On 4 June, David Lafferty, the editor of the Macclesfield Express, was acquitted of the charge that he had published details of a complainant contrary to Sections 1(2) and 5(1) of the Sexual Offences (Amendment) Act 1992. Some commentators have suggested that the verdict means that editors cannot now be responsible for every word that appears in their publications. But is this true?
In fact, the defence that David Lafferty ran is not new, and has been part of the Sexual Offences (Amendment) Act since its commencement on 1 August 1992. The trouble has simply been that, on the facts, it has always been very difficult for editors to fall within the defence.
Section 1 of the Act is well known: where an allegation or accusation of an offence under the Act has been made (offences include rape, incest, buggery, administering drugs to obtain intercourse, intercourse with a girl under 16) it is an offence to publish any matter that might lead to the identification of the victim or supposed victim. That protection lasts for their lifetime, whether or not the complaint is pursued or upheld.
Section 5 of the Act provides the following defences: the complainant may give their consent, which must be in writing and which must have been given freely, without ‘unreasonable interference with their peace or comfort”, or under Subsection 5, the person charged with the offence will not be guilty if he ‘was not aware, and neither suspected nor had reason to suspect’that the publication contained identifying material or allegations had been made.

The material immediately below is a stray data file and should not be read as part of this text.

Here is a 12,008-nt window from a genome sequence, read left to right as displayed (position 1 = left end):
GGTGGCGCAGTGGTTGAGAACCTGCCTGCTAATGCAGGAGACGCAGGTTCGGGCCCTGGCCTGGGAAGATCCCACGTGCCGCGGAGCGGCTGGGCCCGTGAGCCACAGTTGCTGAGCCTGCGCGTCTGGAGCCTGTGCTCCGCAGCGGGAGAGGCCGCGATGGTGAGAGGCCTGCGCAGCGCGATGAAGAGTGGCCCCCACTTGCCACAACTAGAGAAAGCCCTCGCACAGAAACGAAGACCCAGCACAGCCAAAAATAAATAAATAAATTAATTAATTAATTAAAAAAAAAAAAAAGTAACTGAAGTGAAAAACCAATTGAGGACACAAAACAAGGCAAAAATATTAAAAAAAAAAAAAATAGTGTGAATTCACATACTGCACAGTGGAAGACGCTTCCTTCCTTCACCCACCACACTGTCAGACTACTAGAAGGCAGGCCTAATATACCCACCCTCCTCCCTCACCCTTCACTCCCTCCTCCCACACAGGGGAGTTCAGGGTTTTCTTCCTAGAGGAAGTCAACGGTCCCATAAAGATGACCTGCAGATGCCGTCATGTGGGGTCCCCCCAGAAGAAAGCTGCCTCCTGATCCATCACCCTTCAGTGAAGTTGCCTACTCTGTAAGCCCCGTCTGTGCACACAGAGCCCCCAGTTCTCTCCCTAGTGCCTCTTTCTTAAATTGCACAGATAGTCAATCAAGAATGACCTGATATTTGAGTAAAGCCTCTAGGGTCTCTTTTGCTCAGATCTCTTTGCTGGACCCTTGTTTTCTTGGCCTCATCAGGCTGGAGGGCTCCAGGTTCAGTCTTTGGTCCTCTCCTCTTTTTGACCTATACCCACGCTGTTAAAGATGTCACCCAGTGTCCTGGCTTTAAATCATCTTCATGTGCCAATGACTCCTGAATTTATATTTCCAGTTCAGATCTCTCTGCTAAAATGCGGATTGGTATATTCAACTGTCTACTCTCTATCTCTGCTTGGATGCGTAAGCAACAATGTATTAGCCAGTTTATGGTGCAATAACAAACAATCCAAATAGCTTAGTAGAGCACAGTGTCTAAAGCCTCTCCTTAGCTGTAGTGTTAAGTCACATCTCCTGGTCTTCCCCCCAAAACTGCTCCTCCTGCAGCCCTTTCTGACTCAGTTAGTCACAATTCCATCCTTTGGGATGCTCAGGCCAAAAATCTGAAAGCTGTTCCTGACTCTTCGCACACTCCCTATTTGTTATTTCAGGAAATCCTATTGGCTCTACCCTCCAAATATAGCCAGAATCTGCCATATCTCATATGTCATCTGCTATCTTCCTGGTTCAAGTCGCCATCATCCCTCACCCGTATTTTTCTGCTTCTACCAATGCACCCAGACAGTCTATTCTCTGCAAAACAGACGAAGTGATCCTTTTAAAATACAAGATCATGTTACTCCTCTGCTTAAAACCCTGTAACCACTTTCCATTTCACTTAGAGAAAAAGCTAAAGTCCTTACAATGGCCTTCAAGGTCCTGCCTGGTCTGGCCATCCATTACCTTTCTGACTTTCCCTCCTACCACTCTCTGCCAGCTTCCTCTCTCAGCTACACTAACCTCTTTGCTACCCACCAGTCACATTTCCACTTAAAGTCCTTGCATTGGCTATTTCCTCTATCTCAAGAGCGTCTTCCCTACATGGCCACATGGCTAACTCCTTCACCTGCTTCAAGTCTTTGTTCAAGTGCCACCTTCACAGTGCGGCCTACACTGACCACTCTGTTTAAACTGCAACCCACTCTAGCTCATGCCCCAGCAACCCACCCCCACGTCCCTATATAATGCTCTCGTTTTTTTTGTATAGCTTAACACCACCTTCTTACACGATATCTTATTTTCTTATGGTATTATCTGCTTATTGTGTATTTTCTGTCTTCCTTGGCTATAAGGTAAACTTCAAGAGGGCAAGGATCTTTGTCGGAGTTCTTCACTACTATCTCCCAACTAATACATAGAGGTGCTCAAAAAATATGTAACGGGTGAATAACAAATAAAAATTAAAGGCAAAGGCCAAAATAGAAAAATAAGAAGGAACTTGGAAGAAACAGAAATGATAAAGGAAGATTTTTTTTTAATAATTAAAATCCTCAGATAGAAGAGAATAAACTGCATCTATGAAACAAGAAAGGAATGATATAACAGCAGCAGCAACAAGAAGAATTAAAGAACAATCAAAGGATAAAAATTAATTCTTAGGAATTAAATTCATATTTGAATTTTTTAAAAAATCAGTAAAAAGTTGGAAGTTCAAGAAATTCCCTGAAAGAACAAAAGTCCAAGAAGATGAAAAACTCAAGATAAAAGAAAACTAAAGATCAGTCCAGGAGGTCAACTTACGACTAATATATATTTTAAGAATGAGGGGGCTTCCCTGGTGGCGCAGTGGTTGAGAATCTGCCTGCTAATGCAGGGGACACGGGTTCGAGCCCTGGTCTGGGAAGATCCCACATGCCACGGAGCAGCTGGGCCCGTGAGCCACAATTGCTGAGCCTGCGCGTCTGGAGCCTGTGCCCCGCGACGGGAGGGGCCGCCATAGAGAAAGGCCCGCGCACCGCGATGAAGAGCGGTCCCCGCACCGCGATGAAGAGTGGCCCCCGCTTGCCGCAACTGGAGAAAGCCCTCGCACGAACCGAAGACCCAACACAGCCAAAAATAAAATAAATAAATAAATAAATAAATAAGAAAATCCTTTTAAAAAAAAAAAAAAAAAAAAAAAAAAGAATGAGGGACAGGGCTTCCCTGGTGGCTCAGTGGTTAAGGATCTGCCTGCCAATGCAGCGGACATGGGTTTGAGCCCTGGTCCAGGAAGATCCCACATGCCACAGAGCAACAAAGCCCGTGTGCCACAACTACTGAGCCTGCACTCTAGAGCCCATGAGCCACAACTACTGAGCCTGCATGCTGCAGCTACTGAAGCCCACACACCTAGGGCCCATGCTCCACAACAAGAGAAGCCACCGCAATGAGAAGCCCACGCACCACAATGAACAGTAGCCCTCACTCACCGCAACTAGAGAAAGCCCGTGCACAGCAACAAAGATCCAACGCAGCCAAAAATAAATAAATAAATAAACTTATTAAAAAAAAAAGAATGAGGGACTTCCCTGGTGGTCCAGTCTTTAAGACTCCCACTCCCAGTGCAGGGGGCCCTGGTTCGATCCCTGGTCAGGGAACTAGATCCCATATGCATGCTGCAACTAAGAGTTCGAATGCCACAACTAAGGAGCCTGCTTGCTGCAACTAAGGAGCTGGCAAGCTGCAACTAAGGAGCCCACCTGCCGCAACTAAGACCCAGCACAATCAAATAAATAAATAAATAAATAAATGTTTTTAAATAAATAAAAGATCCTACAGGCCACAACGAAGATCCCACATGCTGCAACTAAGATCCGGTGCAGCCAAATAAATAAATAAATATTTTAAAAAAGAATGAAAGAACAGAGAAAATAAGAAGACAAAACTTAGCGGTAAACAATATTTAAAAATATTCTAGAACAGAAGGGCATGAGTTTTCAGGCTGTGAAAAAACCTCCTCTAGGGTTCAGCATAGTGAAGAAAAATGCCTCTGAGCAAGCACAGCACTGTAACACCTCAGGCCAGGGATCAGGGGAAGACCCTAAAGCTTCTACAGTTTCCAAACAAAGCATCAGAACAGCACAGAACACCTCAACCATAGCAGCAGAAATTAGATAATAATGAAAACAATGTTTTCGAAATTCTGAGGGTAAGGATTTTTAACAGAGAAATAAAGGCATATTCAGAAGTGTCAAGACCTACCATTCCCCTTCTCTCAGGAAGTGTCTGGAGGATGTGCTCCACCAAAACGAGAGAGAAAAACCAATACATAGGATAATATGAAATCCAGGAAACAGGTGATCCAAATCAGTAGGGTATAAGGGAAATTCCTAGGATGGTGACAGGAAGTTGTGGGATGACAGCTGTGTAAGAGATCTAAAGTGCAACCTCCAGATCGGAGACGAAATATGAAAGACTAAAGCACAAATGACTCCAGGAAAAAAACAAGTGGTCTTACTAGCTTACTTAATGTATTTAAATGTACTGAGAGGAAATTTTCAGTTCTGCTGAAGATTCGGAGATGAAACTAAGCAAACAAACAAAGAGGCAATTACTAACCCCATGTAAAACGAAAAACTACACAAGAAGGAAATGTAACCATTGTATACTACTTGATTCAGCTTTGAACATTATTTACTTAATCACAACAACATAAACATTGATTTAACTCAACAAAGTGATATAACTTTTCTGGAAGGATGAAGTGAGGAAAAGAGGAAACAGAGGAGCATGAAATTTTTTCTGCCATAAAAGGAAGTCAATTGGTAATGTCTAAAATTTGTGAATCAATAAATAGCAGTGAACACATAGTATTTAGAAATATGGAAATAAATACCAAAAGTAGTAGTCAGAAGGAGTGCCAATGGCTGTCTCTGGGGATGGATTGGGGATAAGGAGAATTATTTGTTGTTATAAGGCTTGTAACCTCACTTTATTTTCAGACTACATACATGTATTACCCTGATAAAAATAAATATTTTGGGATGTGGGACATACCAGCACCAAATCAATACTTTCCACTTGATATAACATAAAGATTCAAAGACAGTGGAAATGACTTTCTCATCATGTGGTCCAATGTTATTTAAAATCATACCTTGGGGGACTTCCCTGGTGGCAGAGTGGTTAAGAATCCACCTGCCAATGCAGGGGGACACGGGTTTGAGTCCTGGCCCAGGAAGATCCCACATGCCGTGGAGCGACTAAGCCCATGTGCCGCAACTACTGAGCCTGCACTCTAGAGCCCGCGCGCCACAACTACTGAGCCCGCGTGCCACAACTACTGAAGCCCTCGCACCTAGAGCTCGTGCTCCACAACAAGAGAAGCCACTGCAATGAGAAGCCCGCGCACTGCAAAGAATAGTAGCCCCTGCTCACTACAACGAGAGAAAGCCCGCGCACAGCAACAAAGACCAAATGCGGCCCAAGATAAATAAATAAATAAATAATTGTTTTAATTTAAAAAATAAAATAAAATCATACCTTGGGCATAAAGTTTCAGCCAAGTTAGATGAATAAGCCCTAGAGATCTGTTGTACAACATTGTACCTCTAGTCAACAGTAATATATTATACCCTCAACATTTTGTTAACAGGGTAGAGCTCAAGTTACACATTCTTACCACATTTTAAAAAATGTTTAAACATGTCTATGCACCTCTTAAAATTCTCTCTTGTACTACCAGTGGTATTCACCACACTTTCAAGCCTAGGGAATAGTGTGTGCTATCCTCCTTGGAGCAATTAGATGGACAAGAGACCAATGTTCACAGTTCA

Where material is published, Section 5(1) of the Act makes any proprietor, editor and publisher liable for prosecution and, if guilty, a fine not exceeding Level 5 on the standard scale (currently £5,000). The publisher may also be ordered to pay compensation to the person identified.
In the case of the Macclesfield Express error, Lafferty was able to prove that as a matter of course his role was not to see all of the stories in his newspaper, but only the more important ones. He had not seen, nor been told anything about, the story that mistakenly contained the identifying material. Lafferty was also able to show that where he did have involvement on stories, his approach was meticulous and careful. One suspects that, had the judge believed Lafferty to have been simply reckless as to the content of the paper, he would not have been successful.
Also important is the fact that, in this instance, the paper’s publisher, MEN Media, was willing to admit responsibility and entered a guilty plea. Without that, the judge may have looked to find an individual from the paper responsible.
In summary, if you want to rely on a ‘Lafferty defence”, you must be a highly regarded and thorough editor, clearly not be involved in the story and have the support of your publisher.
Importantly, however, editors must not forget that criminal proceedings are not the only stick with which they may be beaten. Where there are grounds, it is open to complainants to also commence civil proceedings for compensation.